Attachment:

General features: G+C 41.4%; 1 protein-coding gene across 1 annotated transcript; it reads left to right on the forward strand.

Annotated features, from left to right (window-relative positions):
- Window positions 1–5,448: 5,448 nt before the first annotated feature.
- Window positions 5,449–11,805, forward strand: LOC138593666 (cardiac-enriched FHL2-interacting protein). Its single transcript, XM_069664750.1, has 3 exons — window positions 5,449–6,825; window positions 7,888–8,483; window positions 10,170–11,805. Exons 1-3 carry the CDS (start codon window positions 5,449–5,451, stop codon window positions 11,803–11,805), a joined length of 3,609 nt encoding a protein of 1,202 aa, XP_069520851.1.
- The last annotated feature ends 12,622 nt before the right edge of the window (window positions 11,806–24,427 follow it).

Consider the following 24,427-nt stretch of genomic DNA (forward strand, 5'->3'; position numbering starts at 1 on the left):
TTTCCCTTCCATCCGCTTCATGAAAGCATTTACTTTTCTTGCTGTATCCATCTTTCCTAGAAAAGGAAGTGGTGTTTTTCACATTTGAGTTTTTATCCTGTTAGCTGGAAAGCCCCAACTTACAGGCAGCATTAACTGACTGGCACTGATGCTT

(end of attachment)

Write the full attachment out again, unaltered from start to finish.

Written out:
General features: G+C 41.4%; 1 protein-coding gene across 1 annotated transcript; it reads left to right on the forward strand.

Annotated features, from left to right (window-relative positions):
- Window positions 1–5,448: 5,448 nt before the first annotated feature.
- Window positions 5,449–11,805, forward strand: LOC138593666 (cardiac-enriched FHL2-interacting protein). Its single transcript, XM_069664750.1, has 3 exons — window positions 5,449–6,825; window positions 7,888–8,483; window positions 10,170–11,805. Exons 1-3 carry the CDS (start codon window positions 5,449–5,451, stop codon window positions 11,803–11,805), a joined length of 3,609 nt encoding a protein of 1,202 aa, XP_069520851.1.
- The last annotated feature ends 12,622 nt before the right edge of the window (window positions 11,806–24,427 follow it).

Consider the following 24,427-nt stretch of genomic DNA (forward strand, 5'->3'; position numbering starts at 1 on the left):
TTTCCCTTCCATCCGCTTCATGAAAGCATTTACTTTTCTTGCTGTATCCATCTTTCCTAGAAAAGGAAGTGGTGTTTTTCACATTTGAGTTTTTATCCTGTTAGCTGGAAAGCCCCAACTTACAGGCAGCATTAACTGACTGGCACTGATGCTT